First Images Of Deep Space Comet Transmitted From ESA’s Rosetta
Lee Rannals for redOrbit.com – Your Universe Online
Rosetta woke up from a deep hibernation in January, and since then ESA engineers have been preparing it for its rendezvous with the comet. The spacecraft took its “first light” images last week using its Optical, Spectroscopic and Infrared Remote Imaging System (OSIRIS) wide-angle camera.
OSIRIS is one of 11 science instruments on Rosetta that will help scientists uncover details about the comet’s surface, atmosphere and its plasma environment. The spacecraft has been traveling through space for 10 years and should finally arrive at the comet in August.
Rosetta is currently over 3 million miles away from the comet, making it a tough object to catch on camera. ESA said that it took a series of 60-300 second exposures with the wide-angle and narrow-angle camera to get a picture of comet 67P/Churyumov–Gerasimenko. After it snapped the photos, the data traveled 37 minutes through space to reach Earth. Three years ago, when Rosetta was 100 million miles from the target, it took a 13-hour exposure to get the comet to show up in the picture.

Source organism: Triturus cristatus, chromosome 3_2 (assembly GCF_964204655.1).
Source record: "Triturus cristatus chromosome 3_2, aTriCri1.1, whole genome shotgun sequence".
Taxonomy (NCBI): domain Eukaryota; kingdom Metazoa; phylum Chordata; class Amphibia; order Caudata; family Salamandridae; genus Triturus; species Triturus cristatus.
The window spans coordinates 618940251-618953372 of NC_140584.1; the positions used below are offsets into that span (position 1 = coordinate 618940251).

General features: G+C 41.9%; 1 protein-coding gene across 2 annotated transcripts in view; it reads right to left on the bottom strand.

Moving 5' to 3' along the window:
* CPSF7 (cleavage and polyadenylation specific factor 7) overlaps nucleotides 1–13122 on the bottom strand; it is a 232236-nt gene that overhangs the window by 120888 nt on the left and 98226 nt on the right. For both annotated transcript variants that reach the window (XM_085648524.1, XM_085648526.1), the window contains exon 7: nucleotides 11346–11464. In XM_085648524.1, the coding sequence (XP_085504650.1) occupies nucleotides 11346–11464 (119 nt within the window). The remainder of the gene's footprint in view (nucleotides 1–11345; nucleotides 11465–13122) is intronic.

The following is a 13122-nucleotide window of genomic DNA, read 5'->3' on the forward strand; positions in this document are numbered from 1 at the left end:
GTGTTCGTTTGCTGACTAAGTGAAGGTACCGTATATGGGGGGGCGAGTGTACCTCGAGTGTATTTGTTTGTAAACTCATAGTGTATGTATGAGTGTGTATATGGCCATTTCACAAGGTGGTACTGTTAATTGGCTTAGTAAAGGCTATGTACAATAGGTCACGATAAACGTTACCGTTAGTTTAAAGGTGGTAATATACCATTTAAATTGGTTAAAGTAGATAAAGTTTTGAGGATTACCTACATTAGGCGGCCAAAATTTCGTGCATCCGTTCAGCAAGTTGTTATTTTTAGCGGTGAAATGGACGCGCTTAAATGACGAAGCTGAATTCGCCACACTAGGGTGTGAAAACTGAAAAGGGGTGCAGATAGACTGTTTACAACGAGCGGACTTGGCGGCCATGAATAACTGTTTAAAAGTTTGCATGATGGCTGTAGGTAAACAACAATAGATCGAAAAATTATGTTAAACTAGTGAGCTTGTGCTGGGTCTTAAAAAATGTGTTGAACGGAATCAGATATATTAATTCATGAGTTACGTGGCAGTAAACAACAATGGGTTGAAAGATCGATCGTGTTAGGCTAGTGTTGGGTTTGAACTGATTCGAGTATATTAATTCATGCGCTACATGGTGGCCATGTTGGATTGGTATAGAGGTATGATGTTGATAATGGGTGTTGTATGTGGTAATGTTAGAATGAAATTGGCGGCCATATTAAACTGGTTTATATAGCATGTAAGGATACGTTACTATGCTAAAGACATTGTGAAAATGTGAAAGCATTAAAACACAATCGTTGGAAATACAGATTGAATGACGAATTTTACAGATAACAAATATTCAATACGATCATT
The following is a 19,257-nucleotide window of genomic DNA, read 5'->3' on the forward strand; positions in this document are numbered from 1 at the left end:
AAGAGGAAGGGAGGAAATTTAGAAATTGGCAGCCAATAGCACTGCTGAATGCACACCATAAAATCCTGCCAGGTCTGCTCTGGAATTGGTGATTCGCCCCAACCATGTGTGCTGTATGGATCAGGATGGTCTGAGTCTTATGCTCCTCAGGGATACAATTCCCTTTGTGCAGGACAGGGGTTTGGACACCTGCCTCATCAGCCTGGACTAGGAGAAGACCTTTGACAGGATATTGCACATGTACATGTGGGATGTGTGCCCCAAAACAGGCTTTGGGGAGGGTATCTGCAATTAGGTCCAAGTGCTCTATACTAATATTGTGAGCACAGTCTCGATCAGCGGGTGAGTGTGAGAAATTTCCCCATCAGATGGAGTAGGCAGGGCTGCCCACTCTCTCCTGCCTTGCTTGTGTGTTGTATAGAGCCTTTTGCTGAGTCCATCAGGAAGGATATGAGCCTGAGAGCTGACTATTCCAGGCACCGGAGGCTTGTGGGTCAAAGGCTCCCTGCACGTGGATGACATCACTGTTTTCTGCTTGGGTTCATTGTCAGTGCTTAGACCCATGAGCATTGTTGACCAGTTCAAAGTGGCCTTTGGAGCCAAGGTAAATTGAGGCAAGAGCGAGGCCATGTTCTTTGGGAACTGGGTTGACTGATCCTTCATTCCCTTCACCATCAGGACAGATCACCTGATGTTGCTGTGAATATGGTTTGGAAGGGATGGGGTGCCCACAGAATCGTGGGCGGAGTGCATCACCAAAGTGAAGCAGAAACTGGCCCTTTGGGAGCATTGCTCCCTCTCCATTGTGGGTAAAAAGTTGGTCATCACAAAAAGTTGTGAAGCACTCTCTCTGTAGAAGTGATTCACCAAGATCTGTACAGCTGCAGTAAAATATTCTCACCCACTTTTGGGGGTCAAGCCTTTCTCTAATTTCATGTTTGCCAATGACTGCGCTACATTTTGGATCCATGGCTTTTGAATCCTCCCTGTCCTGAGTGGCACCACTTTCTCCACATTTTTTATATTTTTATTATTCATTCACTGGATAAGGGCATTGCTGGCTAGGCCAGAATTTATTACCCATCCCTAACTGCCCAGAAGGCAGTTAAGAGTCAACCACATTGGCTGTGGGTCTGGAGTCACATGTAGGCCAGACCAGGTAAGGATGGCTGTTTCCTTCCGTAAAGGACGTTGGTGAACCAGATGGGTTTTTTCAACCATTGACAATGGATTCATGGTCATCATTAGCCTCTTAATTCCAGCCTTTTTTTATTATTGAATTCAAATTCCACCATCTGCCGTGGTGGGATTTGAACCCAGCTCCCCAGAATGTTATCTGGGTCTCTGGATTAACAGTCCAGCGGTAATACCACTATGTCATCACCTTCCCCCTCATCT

“Finally seeing our target after a 10 year journey through space is an incredible feeling,” OSIRIS Principal Investigator Holger Sierks from the Max Planck Institute for Solar System Research in Germany, said in a statement. “These first images taken from such a huge distance show us that OSIRIS is ready for the upcoming adventure.”
The latest tests are part of a six-week period of activities dedicated to prepare Rosetta’s science instruments for the mission. OSIRIS and Rosetta’s navigation cameras will regularly acquire images over the coming weeks to help refine Rosetta’s trajectory so ESA can keep it on a steady course towards the comet.
ESA said that Rosetta is currently on a trajectory that would take it past the comet at a distance of about 31,000 miles. Engineers will perform a series of critical maneuvers beginning in May that will gradually reduce Rosetta’s velocity relative to the comet to help get it on the right trajectory.
“This is a great start to our instrument commissioning period and we are looking forward to having all 11 instruments plus lander Philae back online and ready for arriving at the comet in just a few month’s time,” Matt Taylor, ESA’s Rosetta project scientist, said in a statement.
Image Below: Rosetta’s first sighting of its target in 2014 – narrow angle view. Credit: ESA © 2014 MPS for OSIRIS-Team MPS/UPD/LAM/IAA/SSO/INTA/UPM/DASP/IDA